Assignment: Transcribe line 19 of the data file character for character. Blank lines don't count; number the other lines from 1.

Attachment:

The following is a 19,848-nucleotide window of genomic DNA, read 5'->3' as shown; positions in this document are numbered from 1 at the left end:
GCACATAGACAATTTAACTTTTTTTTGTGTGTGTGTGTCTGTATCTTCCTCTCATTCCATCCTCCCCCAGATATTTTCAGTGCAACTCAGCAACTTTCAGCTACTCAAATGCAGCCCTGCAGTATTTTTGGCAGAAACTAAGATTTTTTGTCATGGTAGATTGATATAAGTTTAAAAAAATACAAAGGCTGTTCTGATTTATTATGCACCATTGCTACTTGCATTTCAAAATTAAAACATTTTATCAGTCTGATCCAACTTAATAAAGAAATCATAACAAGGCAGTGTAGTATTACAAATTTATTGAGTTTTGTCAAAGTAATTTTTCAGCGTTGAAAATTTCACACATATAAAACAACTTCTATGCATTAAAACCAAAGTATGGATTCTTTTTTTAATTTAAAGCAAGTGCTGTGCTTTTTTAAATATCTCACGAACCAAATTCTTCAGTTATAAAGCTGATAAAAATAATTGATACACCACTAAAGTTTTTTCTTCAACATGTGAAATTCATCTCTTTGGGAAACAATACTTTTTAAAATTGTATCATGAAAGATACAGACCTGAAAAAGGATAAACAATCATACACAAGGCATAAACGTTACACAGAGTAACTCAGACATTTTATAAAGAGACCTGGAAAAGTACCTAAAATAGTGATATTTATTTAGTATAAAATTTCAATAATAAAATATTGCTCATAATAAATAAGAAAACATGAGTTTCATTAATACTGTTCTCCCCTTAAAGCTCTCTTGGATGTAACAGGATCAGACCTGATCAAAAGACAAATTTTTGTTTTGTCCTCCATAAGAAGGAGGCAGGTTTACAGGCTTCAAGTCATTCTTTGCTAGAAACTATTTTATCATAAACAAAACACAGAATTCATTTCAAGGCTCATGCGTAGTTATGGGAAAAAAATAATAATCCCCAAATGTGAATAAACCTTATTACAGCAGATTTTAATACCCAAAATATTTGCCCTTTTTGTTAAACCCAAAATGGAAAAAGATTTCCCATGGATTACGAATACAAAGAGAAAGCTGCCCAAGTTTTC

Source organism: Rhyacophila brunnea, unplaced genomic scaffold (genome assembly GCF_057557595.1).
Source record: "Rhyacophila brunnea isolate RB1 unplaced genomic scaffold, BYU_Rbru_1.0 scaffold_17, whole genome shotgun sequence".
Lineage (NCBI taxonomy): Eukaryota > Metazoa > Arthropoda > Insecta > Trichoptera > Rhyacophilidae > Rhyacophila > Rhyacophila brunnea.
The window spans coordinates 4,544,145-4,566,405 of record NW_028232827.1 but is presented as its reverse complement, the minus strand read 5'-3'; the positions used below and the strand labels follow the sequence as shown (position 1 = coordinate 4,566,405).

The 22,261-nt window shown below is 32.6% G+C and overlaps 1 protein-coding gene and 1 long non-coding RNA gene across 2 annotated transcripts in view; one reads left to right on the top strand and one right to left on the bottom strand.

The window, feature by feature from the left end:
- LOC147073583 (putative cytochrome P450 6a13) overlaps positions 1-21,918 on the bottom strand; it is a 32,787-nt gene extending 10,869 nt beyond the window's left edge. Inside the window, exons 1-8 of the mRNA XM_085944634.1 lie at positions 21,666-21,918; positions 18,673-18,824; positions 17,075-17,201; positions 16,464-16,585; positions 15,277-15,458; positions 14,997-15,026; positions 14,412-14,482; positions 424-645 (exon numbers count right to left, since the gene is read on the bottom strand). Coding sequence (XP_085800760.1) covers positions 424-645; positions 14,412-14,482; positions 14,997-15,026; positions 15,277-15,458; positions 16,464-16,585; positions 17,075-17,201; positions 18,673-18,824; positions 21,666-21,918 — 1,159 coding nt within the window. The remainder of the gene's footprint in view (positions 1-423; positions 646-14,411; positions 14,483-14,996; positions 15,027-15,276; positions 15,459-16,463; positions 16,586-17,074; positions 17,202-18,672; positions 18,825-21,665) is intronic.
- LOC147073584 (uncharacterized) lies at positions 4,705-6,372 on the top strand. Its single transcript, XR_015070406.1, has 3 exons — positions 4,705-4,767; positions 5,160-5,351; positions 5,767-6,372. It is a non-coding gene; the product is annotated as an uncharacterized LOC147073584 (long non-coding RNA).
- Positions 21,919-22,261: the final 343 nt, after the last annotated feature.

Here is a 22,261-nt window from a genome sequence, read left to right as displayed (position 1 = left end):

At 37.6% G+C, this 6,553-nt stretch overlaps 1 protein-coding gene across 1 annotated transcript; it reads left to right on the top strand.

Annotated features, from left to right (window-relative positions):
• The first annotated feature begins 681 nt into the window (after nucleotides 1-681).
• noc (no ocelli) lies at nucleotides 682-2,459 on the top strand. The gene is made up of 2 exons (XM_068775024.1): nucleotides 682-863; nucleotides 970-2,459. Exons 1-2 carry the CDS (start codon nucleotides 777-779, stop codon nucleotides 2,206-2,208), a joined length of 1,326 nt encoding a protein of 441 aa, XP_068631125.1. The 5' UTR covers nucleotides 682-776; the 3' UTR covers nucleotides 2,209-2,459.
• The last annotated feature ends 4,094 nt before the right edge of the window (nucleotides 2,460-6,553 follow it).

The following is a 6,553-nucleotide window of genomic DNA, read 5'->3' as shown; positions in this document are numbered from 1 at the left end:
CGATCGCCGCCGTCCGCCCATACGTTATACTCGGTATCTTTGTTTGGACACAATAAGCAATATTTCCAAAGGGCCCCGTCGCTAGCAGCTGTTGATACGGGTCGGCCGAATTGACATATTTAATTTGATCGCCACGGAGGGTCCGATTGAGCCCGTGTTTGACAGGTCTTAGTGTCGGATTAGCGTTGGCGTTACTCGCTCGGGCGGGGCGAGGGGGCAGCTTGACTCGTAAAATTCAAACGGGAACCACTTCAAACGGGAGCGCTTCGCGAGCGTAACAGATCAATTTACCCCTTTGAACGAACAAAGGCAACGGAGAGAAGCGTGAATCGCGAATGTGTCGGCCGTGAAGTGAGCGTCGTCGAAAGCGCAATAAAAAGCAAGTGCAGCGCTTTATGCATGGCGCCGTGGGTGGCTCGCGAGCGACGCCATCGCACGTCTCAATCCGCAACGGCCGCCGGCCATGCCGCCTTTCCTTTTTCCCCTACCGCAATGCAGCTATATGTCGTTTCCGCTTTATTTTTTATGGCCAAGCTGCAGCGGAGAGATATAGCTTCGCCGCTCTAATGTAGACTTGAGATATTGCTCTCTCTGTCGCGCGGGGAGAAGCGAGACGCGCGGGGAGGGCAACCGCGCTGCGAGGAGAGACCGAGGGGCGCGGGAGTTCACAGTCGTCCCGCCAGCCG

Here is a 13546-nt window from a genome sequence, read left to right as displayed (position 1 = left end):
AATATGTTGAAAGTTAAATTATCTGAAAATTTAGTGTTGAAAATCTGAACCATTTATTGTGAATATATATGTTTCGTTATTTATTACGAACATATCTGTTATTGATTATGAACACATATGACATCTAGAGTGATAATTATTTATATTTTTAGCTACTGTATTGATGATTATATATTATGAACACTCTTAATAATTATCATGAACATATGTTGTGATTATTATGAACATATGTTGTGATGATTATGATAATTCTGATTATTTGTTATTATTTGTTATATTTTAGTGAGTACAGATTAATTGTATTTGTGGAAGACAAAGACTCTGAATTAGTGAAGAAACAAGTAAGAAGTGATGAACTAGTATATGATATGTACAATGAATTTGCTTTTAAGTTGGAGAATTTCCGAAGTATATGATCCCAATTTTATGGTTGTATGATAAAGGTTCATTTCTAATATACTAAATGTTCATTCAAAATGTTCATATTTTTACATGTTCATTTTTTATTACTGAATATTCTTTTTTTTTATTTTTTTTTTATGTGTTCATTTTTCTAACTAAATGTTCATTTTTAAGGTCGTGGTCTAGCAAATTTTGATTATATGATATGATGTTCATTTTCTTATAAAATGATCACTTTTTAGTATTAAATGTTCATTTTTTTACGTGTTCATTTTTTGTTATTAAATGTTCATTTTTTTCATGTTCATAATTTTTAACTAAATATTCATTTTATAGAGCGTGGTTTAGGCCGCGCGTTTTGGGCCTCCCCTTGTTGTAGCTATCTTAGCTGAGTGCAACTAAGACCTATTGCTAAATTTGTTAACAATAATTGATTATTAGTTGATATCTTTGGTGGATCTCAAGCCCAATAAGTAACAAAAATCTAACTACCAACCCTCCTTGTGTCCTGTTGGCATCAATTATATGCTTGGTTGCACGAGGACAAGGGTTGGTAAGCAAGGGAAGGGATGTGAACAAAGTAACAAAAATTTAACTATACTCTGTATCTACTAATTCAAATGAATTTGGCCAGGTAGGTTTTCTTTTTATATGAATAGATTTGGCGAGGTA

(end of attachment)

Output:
CGATCGCCGCCGTCCGCCCATACGTTATACTCGGTATCTTTGTTTGGACACAATAAGCAATATTTCCAAAGGGCCCCGTCGCTAGCAGCTGTTGATACGGGTCGGCCGAATTGACATATTTAATTTGATCGCCACGGAGGGTCCGATTGAGCCCGTGTTTGACAGGTCTTAGTGTCGGATTAGCGTTGGCGTTACTCGCTCGGGCGGGGCGAGGGGGCAGCTTGACTCGTAAAATTCAAACGGGAACCACTTCAAACGGGAGCGCTTCGCGAGCGTAACAGATCAATTTACCCCTTTGAACGAACAAAGGCAACGGAGAGAAGCGTGAATCGCGAATGTGTCGGCCGTGAAGTGAGCGTCGTCGAAAGCGCAATAAAAAGCAAGTGCAGCGCTTTATGCATGGCGCCGTGGGTGGCTCGCGAGCGACGCCATCGCACGTCTCAATCCGCAACGGCCGCCGGCCATGCCGCCTTTCCTTTTTCCCCTACCGCAATGCAGCTATATGTCGTTTCCGCTTTATTTTTTATGGCCAAGCTGCAGCGGAGAGATATAGCTTCGCCGCTCTAATGTAGACTTGAGATATTGCTCTCTCTGTCGCGCGGGGAGAAGCGAGACGCGCGGGGAGGGCAACCGCGCTGCGAGGAGAGACCGAGGGGCGCGGGAGTTCACAGTCGTCCCGCCAGCCG